- CT or MRI scans are more detailed scans and may be done if there is any doubt about the diagnosis.
- Urine tests to check for blood and protein in the urine.
- Blood tests to check on the function of the kidneys.
Some cases are diagnosed before any symptoms develop, due to screening family members of affected people, or by chance if a kidney scan is done for another reason.
What are the possible complications of autosomal dominant polycystic kidney disease?
Possible complications include the following:
Decline in kidney function (failing kidneys)
The medical term for reduced kidney function is chronic kidney disease (CKD). CKD means that the kidneys are damaged. As a result, the kidneys may not work as well as they should to clear waste materials from the body and to maintain a normal balance of fluids and chemicals in the body. Various conditions can cause CKD, including ADPKD. (refer to CKD on pageXX)
High blood pressure
The kidneys play a vital role in controlling blood pressure. Having ADPKD greatly increases the chance that high blood pressure will develop. About half of people with ADPKD aged 20-34 years have high blood pressure, and most people with ADPKD will develop high blood pressure at some point in their life. Untreated high blood pressure can cause further damage to the kidneys, and greatly increases the risk of developing heart disease and stroke. Therefore, early detection and treatment of high blood pressure are important.
Cysts in other parts of the body
Although the kidneys are the main site affected, cysts may also develop in other parts of the body. For example, cysts commonly develop in the liver. Typically, cysts in the liver do not cause any symptoms or problems. The cysts do not usually affect the function of the liver and so do not cause liver failure. However, in some cases they grow quite large and sometimes cause pain or other problems from pressure effects. If problems do develop from liver cysts, they tend to occur later in life – in middle or old age. An ultrasound scan which diagnoses cysts in kidneys will also usually detect liver cysts.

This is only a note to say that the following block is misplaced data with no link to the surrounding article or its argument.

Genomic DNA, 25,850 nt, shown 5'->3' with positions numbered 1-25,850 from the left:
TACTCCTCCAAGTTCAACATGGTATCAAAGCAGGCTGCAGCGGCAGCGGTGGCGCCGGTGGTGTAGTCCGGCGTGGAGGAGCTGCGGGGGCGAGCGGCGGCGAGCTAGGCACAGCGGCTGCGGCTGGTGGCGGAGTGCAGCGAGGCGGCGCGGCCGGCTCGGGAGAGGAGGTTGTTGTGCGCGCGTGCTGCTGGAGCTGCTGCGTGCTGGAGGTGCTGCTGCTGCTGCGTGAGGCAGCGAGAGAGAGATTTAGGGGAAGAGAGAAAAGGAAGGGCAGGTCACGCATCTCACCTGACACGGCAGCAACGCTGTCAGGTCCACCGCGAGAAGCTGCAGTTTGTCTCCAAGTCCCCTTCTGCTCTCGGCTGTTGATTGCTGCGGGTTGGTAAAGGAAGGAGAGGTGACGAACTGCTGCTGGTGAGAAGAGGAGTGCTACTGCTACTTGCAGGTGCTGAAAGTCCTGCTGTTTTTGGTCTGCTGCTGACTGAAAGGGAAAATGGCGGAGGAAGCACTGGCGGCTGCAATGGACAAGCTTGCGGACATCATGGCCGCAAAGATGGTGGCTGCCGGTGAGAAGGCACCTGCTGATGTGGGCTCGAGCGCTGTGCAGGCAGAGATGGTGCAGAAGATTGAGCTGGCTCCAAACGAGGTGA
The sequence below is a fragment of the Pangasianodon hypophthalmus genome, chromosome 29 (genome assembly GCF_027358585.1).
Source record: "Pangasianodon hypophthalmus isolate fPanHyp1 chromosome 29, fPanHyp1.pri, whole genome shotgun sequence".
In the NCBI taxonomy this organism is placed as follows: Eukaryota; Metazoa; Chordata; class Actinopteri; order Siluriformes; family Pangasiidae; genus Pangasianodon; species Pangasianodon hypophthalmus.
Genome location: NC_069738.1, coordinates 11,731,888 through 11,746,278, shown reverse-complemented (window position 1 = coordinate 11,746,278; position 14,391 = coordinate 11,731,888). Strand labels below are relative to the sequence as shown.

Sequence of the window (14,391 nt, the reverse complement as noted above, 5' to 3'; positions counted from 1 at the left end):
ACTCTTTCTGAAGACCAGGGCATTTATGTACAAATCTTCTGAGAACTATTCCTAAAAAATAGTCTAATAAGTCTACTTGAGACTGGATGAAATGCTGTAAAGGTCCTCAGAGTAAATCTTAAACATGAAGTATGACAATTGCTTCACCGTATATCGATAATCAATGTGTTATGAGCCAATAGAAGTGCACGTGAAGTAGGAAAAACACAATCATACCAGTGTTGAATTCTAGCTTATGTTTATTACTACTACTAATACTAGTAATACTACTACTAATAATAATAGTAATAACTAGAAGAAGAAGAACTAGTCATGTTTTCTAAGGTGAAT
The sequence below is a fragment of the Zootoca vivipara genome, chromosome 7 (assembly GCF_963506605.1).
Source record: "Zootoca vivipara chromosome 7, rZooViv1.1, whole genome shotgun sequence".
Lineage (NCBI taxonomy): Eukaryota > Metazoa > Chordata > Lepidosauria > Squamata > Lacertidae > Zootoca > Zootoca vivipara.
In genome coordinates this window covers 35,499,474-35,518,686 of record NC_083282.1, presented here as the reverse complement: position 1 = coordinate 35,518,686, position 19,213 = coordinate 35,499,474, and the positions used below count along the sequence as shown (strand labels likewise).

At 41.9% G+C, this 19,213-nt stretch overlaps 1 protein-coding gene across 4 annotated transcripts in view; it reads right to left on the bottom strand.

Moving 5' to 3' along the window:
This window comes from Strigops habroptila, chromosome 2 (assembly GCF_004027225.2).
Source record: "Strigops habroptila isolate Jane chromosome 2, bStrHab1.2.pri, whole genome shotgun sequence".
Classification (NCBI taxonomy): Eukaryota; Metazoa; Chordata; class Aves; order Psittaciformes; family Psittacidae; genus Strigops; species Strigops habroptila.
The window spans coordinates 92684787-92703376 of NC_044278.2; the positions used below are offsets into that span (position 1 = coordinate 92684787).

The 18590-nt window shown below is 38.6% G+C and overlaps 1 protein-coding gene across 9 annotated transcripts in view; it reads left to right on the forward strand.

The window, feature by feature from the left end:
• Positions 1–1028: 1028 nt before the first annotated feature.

Some other parts of the body may also develop cysts, such as the pancreas, seminal vesicles (the small glands that make semen in men), and the arachnoid membrane (tissue next to the brain). However, even if these develop, they rarely cause any problems.
Aneurysm of an artery in the brain
An aneurysm is a localised swelling of a blood vessel. Up to 1 in 10 people with ADPKD develop an aneurysm in a brain artery. In most cases this does not cause symptoms or problems. However, there is a risk that an aneurysm may rupture (burst) to cause a bleed next to the brain (subarachnoid haemorrhage). This is uncommon, but serious if it occurs.
Heart valve abnormalities
About 1 in 5 people with ADPKD develop mitral valve prolapse. This causes the mitral valve in the heart to become a bit leaky. However, this does not usually cause any serious problems.
Some people with ADPKD develop chronic (persistent) pain over their enlarged kidneys.
Women with ADPKD who become pregnant have an increased chance of developing a complication of pregnancy, called pre-eclampsia. However, most women with ADPKD who become pregnant have a normal uneventful pregnancy.
What is the treatment for autosomal dominant polycystic kidney disease?
Many people with ADPKD remain well and free of problems for years after the condition is diagnosed. No particular treatment may be needed for a time. However, even if blood pressure and kidney function are fine, some general points to note are: